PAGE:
“I graduated college less than a year ago, and everyone around me seems to have a strong opinion about our nation’s most recent election. I voted for the Donald, and certain friends and family seem to think a lot less of me due to this decision. On the other hand, my Republican friends have nothing but disdain for liberals/Clinton supporters and blindly support Don no matter what. To me people who 100% embrace conservative and liberal ideologies, without being open minded towards any other ideas or policy, is damaging ignorance.

You’re a strong history buff, has our country ever been this bitterly divided? On both sides it seems like such an “us vs. them mentality” where people define themselves by their politics more than ever and refuse to associate with someone on the other side. I know friendships and relationships that have ended over this election! Is there any possible way you see our country moving on and unifying in the next few years? Are there examples in the past of division like this (nationally) where we moved on?”

Yes, the country has been far more bitterly divided in past years. The gut shot wound of the Civil War makes this present situation look like a paper cut. Even 1968, a year frequently compared with our modern time, is nothing like today. Think about what was happening in 1968 — we were at war in Vietnam, the Civil Rights movement was going at full speed and Martin Luther King and Robert Kennedy were both assassinated.

Right now we’ve got a dispute over transgender bathroom rights, our nation’s immigration policies are in dispute, and a president who clearly won the electoral college despite losing the popular vote is unpopular with the side he beat.

Ideologically Trump is the most liberal Republican to be elected since Teddy Roosevelt. 

I mean, these are not major issues and the divisions are not particularly large.

My theory is that these seem like major issues because of the rise of social media, which magnifies any difference, creates media islands, and is designed to create an us vs. them mentality which creates more division. I’m going to expound on this issue next week on Outkick because I have a fully formed media thesis that I think will make sense of all of this to you in a cogent fashion. So stay tuned. 

In the meantime, chill out. 

The stock market is the best barometer of our country’s path and the stock market has so far absolutely loved a Trump presidency. 

Randy writes:

“I’ve been reading you since you were at CBS and numbered every paragraph. Congrats on all your success. Your recent response about taking a sabbatical reminded me of a frequent conversation I have. Do you have a “number”? Meaning the amount of net worth when you will stop working? Or for you does the number mean you can slow down? Or do you just do it for the love of the game and money isn’t a driver?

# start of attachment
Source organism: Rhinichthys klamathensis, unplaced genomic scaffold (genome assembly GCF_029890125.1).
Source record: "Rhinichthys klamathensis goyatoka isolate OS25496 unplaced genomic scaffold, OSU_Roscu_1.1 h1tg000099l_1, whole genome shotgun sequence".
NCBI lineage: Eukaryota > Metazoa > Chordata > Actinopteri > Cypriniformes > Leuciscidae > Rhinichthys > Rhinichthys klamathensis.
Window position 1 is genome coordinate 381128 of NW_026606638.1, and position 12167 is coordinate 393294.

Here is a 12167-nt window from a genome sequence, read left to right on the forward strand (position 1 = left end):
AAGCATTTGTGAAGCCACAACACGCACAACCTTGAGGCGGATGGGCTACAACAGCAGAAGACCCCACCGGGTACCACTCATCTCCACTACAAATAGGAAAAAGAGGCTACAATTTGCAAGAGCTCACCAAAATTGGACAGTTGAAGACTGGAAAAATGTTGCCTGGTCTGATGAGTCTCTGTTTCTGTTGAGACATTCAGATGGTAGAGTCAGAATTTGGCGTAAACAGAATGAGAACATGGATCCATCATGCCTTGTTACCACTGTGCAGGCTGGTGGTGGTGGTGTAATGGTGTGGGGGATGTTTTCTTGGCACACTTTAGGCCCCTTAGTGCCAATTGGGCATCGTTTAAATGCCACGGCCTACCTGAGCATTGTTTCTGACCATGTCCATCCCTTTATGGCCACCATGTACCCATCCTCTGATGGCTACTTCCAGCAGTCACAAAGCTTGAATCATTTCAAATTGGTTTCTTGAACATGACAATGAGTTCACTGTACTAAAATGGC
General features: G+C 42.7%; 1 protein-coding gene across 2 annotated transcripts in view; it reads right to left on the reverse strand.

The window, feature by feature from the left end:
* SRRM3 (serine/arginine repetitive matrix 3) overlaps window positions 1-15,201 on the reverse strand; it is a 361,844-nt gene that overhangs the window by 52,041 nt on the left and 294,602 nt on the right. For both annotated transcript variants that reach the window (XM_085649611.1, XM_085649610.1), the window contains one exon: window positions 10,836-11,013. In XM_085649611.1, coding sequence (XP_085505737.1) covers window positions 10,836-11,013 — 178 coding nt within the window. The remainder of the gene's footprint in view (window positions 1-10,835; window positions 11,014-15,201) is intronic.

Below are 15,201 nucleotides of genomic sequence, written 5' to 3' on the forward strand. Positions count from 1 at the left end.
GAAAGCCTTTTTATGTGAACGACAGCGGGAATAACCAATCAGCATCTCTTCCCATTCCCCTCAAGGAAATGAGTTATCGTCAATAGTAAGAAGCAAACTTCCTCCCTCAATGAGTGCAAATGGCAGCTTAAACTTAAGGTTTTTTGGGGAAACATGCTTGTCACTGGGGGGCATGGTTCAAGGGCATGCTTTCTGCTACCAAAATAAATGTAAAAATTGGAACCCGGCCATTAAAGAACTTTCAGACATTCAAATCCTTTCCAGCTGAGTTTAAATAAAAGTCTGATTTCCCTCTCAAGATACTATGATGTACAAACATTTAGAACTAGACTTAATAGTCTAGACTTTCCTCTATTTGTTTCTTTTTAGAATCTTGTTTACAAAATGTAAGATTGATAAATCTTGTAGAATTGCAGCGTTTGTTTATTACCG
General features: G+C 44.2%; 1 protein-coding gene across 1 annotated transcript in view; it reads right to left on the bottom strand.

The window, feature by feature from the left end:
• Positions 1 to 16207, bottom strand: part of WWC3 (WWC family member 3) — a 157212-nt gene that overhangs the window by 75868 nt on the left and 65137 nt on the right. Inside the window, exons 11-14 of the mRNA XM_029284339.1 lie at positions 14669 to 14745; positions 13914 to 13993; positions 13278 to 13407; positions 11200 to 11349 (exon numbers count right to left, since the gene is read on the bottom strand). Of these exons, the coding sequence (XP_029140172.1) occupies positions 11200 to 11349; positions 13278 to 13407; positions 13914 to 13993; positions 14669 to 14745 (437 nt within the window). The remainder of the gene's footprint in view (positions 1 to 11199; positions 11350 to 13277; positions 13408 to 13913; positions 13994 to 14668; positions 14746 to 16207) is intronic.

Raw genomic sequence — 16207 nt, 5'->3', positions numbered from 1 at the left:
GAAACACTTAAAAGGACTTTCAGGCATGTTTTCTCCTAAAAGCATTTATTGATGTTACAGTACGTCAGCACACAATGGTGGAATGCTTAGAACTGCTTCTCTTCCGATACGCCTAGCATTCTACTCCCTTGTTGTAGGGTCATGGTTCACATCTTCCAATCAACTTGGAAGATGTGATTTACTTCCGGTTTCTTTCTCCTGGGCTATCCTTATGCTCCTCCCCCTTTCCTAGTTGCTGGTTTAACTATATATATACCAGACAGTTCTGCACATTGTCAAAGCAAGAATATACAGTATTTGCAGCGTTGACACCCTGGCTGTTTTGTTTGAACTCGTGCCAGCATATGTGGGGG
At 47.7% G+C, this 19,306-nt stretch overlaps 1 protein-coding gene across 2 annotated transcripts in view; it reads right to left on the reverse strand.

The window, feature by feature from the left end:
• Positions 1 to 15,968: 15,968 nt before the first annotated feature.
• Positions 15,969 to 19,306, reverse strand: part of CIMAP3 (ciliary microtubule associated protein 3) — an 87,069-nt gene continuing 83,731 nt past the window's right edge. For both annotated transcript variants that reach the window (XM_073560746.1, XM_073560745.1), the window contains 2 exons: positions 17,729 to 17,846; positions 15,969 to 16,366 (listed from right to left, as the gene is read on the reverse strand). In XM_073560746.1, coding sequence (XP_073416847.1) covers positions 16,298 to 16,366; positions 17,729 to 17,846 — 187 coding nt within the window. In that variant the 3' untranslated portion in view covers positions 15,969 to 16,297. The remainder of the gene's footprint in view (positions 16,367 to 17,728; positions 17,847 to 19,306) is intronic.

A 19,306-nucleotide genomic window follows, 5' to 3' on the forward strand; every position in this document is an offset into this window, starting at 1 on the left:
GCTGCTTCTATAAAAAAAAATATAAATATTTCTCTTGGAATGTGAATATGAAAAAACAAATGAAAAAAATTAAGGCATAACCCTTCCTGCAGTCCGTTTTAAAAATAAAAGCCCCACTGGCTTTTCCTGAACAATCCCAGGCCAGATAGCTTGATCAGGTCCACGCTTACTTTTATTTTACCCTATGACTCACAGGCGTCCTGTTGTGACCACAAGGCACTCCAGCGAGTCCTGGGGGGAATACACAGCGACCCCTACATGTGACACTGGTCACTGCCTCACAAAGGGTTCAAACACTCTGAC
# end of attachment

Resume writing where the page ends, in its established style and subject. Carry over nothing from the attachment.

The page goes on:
If you’ve had some success relatively young, the concern about stopping is the fear that one day you won’t have enough money and will feel like a dolt for stopping during the prime years.

I would be interested to hear how your look at this, since I know you bring logic more than emotion to the process.”

I’ve always had $20 million as my number. To me, once you reach $20 million in assets you’ve reached the point where you never have to work again and your family would have generational wealth to inherit. 

I’m not there yet, but I’m pretty sure I’ll get there now.

Would having that kind of money change how hard I work? I don’t think so, but until you’re there it’s hard to know. 

The thing I might start to pivot to once I hit $20 million is working on longer form ideas. For instance, would I like to go back to writing books instead of writing columns every day on the Internet? Yes, that has some appeal to me. But right now I make so much money writing online every day it’s hard to walk away from to write a book.

But everything on the Internet is disposable. There’s something to be said for the goal of writing a book that will endure for decades as opposed to a column which will pretty much be gone after 24 hours. (The sad truth of Internet writing is that almost nothing has a shelf life of more than 24 hours.) I get emails every week from people who absolutely love my books and just read them. It’s not very often i get emails from people who read a column from even a year ago. 

So what I’d like to do in the years ahead is get back to writing books again and maybe writing online less.

Could I sell a million copies of a book and could it make a huge impact? I think so. But I couldn’t do that while writing every day and doing three hours of radio and also doing a daily Outkick show. So that’s probably the thing I’m going to pivot towards once my $20 million is banked, more long lasting content.

Other than that I think I’m one of the few people in the country who would say his life wouldn’t change very much if he won $100 million in a lottery tomorrow. And that’s a great feeling.

Okay, I’m off to Epcot.

Thanks for reading Outkick and I hope you guys have a great weekend. 

Written by Clay Travis

Clay Travis is the founder of the fastest growing national multimedia platform, OutKick, that produces and distributes engaging content across sports and pop culture to millions of fans across the country. OutKick was created by Travis in 2011 and sold to the Fox Corporation in 2021.

One of the most electrifying and outspoken personalities in the industry, Travis hosts OutKick The Show where he provides his unfiltered opinion on the most compelling headlines throughout sports, culture, and politics. He also makes regular appearances on FOX News Media as a contributor providing analysis on a variety of subjects ranging from sports news to the cultural landscape. Throughout the college football season, Travis is on Big Noon Kickoff for Fox Sports breaking down the game and the latest storylines.

Additionally, Travis serves as a co-host of The Clay Travis and Buck Sexton Show, a three-hour conservative radio talk program syndicated across Premiere Networks radio stations nationwide.

Previously, he launched OutKick The Coverage on Fox Sports Radio that included interviews and listener interactions and was on Fox Sports Bet for four years. Additionally, Travis started an iHeartRadio Original Podcast called Wins & Losses that featured in-depth conversations with the biggest names in sports.

Travis is a graduate of George Washington University as well as Vanderbilt Law School. Based in Nashville, he is the author of Dixieland Delight, On Rocky Top, and Republicans Buy Sneakers Too.